Their brief emphasizes that 78% of the first 130 DNA exonerations in the U.S. involved mistaken eyewitness identifications.
Edward T. Blake, director of Forensic Science Associates in Richmond, Calif., and a nationally known expert, did the initial DNA testing in this case. He became apoplectic when asked about Lockwood's questioning of the DNA evidence.
"The fully documented and illustrated scientific reports in the Atkins case are a matter of public record and certainly available to Mr. Lockwood," Blake said. "There never has been any issue in the Atkins case with regard to evidence 'chain of custody' issues, nor has there ever been any issue with regard to the scientific rigor of the analysis that exonerated Mr. Atkins."
Lockwood's statement is "an insult to everyone in the criminal justice system" who participated in Atkins' release, including defense lawyers, Blake's lab, the FBI lab, Trask and the judge who freed Atkins, Blake said in a telephone interview.
"Do you think that just because a guy in prison and a defense lawyer say he's innocent that everyone falls over backward and says 'OK. We will open the prison doors.' You must be kidding," Blake said.
He said that when a convicted inmate is seeking release from prison, he has to meet a very high standard. "If Herman Atkins had not met that burden of proof, he would not be a free man today," Blake said.
Legal experts said it was highly unusual for a lawyer to attempt to negate DNA results in a case like this one.
Locke Bowman, legal director of the MacArthur Justice Center in Chicago, has worked on several civil suits following wrongful convictions. He said there are "precious few legal authorities" on the issue of whether a jury is entitled to hear about the actual innocence of an exonerated inmate.
In one recent case, U.S. District Judge Paul Plunkett in Chicago issued a strong ruling in favor of bringing evidence of innocence before a jury, Bowman noted.
After spending 15 years of a life sentence in prison for murder during a store robbery, James Newsome was cleared after new technology showed that fingerprints left in the store by the killer did not match his. Jim Edgar, then the governor of Illinois, pardoned Newsome and declared him innocent.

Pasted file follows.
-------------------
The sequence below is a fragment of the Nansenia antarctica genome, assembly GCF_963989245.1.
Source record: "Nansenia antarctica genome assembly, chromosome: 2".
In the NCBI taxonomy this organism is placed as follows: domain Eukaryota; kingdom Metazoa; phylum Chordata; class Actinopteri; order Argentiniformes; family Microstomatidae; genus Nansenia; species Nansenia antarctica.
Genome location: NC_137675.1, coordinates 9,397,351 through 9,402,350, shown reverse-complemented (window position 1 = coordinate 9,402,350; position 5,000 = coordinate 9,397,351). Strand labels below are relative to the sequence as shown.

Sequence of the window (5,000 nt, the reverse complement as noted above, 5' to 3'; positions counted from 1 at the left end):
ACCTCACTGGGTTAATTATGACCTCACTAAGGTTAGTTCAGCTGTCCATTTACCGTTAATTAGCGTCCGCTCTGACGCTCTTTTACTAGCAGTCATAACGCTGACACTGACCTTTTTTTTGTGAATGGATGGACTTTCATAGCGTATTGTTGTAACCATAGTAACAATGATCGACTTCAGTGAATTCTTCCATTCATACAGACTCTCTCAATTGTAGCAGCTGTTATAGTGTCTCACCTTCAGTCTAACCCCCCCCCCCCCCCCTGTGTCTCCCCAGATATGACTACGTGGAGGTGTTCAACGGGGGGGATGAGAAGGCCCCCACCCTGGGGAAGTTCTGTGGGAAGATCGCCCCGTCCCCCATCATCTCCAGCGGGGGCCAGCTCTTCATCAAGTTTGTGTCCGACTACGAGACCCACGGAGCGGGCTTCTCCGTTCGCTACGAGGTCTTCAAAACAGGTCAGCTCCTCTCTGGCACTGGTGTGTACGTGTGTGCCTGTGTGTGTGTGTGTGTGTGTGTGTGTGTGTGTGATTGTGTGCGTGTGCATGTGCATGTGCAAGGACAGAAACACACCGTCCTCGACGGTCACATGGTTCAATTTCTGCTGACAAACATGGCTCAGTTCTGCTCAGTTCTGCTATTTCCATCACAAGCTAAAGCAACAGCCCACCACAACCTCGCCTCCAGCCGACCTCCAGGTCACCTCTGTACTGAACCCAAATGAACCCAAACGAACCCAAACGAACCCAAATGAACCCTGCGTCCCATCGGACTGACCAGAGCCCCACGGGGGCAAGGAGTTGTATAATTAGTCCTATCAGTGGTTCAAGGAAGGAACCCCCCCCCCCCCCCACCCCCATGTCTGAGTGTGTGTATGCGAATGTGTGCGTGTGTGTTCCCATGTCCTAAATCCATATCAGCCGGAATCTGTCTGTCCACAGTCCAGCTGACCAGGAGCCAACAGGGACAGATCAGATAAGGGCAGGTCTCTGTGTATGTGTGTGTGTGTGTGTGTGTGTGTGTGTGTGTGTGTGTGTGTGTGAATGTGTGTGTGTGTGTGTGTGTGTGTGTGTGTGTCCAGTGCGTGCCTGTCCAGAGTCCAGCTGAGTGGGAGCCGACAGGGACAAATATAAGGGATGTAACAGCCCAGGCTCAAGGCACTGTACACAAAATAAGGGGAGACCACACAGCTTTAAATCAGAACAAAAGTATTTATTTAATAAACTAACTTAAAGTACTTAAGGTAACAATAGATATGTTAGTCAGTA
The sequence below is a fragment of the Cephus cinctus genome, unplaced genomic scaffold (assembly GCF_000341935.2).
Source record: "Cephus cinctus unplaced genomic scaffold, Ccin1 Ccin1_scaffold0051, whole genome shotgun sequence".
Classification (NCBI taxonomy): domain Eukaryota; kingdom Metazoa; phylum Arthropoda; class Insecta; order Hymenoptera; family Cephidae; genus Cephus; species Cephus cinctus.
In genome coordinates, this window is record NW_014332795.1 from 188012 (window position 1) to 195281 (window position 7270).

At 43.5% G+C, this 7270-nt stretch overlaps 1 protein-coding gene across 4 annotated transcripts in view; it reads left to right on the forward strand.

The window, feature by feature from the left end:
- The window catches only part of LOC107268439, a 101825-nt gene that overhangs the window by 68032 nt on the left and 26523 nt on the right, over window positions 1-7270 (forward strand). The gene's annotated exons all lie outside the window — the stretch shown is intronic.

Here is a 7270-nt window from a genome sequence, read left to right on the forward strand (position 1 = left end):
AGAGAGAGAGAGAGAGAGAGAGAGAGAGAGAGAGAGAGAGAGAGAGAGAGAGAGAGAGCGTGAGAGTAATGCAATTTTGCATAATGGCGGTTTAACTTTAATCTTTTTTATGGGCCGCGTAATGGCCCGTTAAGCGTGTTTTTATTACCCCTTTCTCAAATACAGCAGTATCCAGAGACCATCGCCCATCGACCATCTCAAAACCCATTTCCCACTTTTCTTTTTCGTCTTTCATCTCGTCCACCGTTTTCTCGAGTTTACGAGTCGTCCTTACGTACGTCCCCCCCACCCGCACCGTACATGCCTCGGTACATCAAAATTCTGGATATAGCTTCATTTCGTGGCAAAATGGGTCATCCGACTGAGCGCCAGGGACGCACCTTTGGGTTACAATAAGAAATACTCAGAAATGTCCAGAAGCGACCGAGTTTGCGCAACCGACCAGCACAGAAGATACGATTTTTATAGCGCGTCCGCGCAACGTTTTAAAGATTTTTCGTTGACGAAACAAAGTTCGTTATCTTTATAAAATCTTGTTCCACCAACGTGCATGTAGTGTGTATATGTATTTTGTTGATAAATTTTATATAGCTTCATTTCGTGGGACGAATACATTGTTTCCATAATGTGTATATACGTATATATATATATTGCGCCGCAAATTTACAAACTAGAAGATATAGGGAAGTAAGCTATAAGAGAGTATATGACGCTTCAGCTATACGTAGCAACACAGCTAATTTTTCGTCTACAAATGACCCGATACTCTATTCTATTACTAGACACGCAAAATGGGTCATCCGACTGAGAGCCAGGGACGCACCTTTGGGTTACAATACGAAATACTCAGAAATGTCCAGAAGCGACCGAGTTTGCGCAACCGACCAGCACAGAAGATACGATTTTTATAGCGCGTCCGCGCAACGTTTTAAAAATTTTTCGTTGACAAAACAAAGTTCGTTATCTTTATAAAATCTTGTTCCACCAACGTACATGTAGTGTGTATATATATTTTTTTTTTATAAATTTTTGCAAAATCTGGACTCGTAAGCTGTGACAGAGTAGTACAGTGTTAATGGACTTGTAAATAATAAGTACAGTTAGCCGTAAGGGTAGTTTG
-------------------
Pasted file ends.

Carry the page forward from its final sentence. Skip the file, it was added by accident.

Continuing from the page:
Newsome filed a damages case against Chicago asserting, among other points, that detectives rigged a lineup against him. Lawyers for the city asserted that the issue of innocence was irrelevant.
Plunkett disagreed, saying that excluding the evidence of innocence would have been "highly prejudicial."
"It would have invited jurors to draw the impermissible inference that he was actually guilty and thus absolve defendants of any misconduct," the judge said.
Chicago lawyer Phil Beck, who represented Newsome in the civil suit, said in a phone interview, "The case would not have had nearly the appeal on the damages side if it were a situation that he was wrongfully convicted because the police did not read him his Miranda rights and it was an open question whether he did it.
"I argued that it's 100 times worse to be in prison if you are innocent because the mental anguish you go through is much worse," Beck said. The jury awarded Newsome $15 million, a verdict that was upheld on appeal.
Atkins lives in Fresno, where he is pursuing a graduate degree in psychology. He and his wife, Machara Hogue, have set up a small foundation to help others who have been exonerated obtain basic necessities when they get out of prison.